Blink and you might miss him.
The scene is part of a rapid-fire montage that closes out “The Final Problem,” the last episode of the recent season of BBC’s popular latter-day reimagining of Arthur Conan Doyle’s legendary detective Sherlock, after Benedict Cumberbatch’s titular Holmes character faces off against his most devious enemy to date, his own institutionalized sister Eurus, who is hellbent on destroying him and their brother Mycroft. With the case closed, and the 221B Baker Street offices back open for business, a cavalcade of earnest, hand-wringing clients flickers by, including, inexplicably, a man in full Leif Erikson regalia, sprawled across the sitting room, unconscious or perhaps dead. The camera doesn’t focus long enough for Holmes or his associate Dr. Watson (Martin Freeman) to make a proper diagnosis. Or to actually see the face of the surprise guest star credited as The Viking—ex-Jam and Style Council bandleader Paul Weller, one of Sherlock’s biggest fans.
The singer—who turns 59 this month—happens to be one of Britain’s busiest Renaissance men, with: a posh new clothing line to his credit, Real Stars Are Rare, influenced by his lifelong love of classic Mod fashion; a textural, at times jagged soundtrack album for his actor/screenwriter friend Johnny Harris’s latest boxing flick Jawbone; and a sleek, R&B-retro solo album, A Kind Revolution, his 12th. Additionally, he’s coming off a well-received 2015 exhibit at London’s Somerset House, “The Jam: About the Young Idea,” a collection of 1976-1982, punk-era band photographs and mothballed stage outfits (partially curated by his own sister Nicky Weller), celebrating a razor-sharp look that long ago earned him the affectionate nickname The Modfather. Accompanying the show: an in-depth book, Growing Up With…The Jam and a Universal-released Young Idea greatest-hits collection. In 2010 overseas, he received NME’s Godlike Genius plaudit and a prestigious Ivor Novello Lifetime Achievement Award. There are few remaining fields left for him to conquer.
But a role on television—however prostrate—was an unexpected coup. Weller’s closest chums can’t be pigeonholed (“Some of my friends lay kitchen floors, some sell used cars—I have all sorts of different friends from different backgrounds,” he explains). So it’s normal for him to hang out with actors like Sherlock’s Freeman, from whom he felt quite comfortable requesting favors. “I’d been bugging him for ages to get me a little bit part in Sherlock, because I am such a fan of the show,” he unabashedly admits. “I suggested I could just be like a junkie busking in the street or something. But instead I got the dying Viking.”
Filming on set in Cardiff gave the fledgling thespian pause, however. Cumberbatch greeted him warmly, and it was fun palling around with Freeman there, he says. “But I take my hat off to anyone who’s working that industry,” he adds. ”Because it’s just a lot of waiting around. Music videos are bad enough, but actors literally wait around for hours and hours. So I was in full Viking dress for a good four or five hours, and then the actual scene took about half an hour. So it was interesting, you know? And slightly different from what I’m used to.” He coughs, clearing his throat for a final Sherlock pronouncement. “But I’m not sure if acting is an actual vocation that I could do. And I certainly couldn’t do that job full-time.”
Then again, Weller never imagined himself composing music for an indie project like Jawbone, which stars the BAFTA-nominated Harris alongside hard-boiled UK screen legends Ray Winstone and Ian McShane. Harris was put in touch with him by a mutual friend who had read a revealing Weller interview, wherein the singer listed his bucket-list career ambitions, movie soundtracks among them. “This was maybe four and a half years ago, and Johnny just had the [Jawbone] idea at the time,” he recalls. “He’d just written a very rough first draft of the script. So we met up, and he took me through his idea of the film, and straightaway it appealed to me.” Especially the boxing-underdog storyline. “Because my dad was a boxer, so that really interested me, as well as the whole subplot of booze and alcoholism. And after our first initial meeting, I went off and created the big long opening piece on the soundtrack [the 21-minute “Jimmy/Blackout” that inches from orchestral sweetness to otherworldly, often growling guitar filigrees, before segueing into more traditional folk balladry like “Bottle” and “The Ballad of Jimmy McCade”]. And this was before the film was even made. I just really had a strong vision—just from what Johnny had told me—about the idea, and that was the template for how I saw the soundtrack, really.”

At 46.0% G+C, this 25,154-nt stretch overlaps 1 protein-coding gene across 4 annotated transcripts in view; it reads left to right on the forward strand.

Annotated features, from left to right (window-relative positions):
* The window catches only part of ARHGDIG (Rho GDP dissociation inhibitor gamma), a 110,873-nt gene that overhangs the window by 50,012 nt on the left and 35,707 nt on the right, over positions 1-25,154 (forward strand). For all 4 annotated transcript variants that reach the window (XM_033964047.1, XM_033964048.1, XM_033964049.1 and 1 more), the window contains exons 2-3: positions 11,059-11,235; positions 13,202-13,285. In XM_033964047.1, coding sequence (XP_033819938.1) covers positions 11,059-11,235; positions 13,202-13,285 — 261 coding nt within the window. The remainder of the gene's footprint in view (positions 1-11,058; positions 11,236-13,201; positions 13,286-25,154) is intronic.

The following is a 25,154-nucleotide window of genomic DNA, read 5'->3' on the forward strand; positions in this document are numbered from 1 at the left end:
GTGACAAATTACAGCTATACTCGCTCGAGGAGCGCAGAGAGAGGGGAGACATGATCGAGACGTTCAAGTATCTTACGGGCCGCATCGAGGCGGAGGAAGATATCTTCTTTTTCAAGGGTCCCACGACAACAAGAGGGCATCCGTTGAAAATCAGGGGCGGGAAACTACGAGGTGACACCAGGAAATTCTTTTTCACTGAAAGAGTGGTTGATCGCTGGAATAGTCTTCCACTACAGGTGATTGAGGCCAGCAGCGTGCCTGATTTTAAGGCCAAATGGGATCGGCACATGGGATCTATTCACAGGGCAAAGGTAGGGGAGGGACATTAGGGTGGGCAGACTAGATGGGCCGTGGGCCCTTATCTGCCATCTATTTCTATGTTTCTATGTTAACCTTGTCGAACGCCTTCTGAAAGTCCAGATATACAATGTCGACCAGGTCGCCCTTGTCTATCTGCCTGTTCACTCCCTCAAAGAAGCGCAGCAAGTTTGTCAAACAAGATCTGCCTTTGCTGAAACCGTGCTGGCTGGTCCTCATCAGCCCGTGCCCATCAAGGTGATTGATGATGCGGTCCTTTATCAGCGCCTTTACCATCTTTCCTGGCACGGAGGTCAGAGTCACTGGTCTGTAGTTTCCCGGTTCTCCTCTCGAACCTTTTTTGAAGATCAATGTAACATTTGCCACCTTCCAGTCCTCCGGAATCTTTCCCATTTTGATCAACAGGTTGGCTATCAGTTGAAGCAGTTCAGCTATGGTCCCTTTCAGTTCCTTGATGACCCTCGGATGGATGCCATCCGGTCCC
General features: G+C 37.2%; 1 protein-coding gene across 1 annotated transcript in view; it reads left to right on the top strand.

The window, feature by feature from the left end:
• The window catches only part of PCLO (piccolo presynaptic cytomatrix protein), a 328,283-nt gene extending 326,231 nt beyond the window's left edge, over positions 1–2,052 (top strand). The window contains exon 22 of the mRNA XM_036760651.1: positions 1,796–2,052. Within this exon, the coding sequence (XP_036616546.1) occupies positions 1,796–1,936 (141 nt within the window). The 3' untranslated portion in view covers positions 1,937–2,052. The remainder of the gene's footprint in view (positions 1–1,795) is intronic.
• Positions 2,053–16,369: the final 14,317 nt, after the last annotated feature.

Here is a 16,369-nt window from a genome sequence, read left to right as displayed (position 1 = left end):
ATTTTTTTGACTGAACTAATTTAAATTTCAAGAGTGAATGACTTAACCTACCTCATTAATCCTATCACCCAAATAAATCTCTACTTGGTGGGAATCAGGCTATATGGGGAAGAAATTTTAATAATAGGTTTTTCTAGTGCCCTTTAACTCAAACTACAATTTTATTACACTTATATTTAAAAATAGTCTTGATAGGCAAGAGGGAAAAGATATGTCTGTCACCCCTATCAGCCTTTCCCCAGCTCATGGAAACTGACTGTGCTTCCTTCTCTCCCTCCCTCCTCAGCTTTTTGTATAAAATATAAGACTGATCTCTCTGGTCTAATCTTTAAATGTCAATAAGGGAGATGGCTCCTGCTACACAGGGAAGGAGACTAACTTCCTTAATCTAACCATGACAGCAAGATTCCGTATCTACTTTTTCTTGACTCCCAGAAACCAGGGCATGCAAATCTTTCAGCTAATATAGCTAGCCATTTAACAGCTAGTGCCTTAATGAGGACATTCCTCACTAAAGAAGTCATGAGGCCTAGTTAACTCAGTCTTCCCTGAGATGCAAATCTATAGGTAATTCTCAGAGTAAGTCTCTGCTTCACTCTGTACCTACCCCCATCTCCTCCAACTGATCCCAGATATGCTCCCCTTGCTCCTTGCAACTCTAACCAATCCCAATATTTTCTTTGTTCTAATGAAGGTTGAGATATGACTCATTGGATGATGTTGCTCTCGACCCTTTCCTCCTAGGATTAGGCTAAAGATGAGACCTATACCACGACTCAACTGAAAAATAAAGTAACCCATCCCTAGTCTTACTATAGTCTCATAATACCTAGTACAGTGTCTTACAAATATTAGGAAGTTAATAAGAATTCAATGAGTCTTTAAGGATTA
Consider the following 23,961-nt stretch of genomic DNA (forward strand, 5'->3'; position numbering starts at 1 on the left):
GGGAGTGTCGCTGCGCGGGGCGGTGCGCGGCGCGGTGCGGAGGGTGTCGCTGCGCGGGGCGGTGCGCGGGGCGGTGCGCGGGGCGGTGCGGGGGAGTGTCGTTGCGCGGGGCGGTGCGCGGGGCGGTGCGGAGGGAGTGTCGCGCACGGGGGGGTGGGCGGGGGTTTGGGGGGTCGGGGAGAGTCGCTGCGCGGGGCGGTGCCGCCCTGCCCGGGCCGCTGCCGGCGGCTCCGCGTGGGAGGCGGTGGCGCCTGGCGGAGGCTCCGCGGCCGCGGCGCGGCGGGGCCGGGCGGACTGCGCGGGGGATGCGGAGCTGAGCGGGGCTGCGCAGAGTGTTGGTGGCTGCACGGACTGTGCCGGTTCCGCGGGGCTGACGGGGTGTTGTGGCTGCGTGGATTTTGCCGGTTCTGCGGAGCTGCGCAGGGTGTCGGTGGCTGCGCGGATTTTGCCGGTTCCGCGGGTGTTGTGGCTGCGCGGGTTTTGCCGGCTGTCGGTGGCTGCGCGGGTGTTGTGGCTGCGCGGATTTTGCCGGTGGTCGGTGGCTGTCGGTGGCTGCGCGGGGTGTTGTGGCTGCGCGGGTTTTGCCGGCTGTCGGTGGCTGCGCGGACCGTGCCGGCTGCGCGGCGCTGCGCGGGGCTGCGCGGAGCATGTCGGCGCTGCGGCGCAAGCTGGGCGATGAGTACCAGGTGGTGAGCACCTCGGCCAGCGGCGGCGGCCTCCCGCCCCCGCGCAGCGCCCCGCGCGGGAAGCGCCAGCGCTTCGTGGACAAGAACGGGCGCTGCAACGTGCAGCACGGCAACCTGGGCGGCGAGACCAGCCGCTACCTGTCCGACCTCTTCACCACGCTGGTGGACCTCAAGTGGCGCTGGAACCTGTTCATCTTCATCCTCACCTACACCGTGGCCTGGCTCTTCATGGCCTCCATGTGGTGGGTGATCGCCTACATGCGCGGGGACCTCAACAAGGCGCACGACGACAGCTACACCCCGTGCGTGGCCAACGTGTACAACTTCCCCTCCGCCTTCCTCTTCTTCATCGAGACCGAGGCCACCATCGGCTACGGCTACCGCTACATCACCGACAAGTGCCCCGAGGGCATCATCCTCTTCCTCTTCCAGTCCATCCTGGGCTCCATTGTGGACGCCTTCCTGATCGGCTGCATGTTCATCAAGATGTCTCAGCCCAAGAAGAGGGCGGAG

Weller felt that most British films had very similar-sounding soundtracks, reliant on timpani-huge house/hip-hop percussion. “And I wanted to do something a bit more moving and atmospheric and jarring. So the Jawbone music is sometimes jarring, sometimes quite beautiful and harmonious, so it’s flicking between the two, really. It was a new discipline for me, and I think it’s worked out well.” He hopes that the movie snags good US distribution, as he thinks it’s some of his old buddy Winstone’s best work in years. He laughs, remembering one of Winstone’s earliest performances, as the Teddy Boy singing “Be Bop A Lula” in the bathtub scene in The Who’s Quadrophenia, with ultra-Mod Phil Daniels yowling The Kinks’ “You Really Got Me” from an adjacent stall. “I’ve known Ray for several years now, and I think that he’s just gotten better with age,” he notes, warmly.
The same could be said of The Modfather. An exemplary moment occurs a few tracks into A Kind Revolution, on the subtly funky chugger “One Tear,” wherein Weller’s seasoned vocals blend almost seamlessly with a certain peer he chose specifically for said song—Boy George, whose voice carried equal charismatic authenticity. Shortly into the six-minute number, it’s difficult to tell where one singer leaves off and the other begins, their projection is so eerily similar. It might seem an unusual choice, but Weller swears he knew exactly what he was doing. “I’ve been hearing George in recent years, and his voice was just sounding better than ever, and our voices go really well together, you know? I think they sound great,” he enthuses.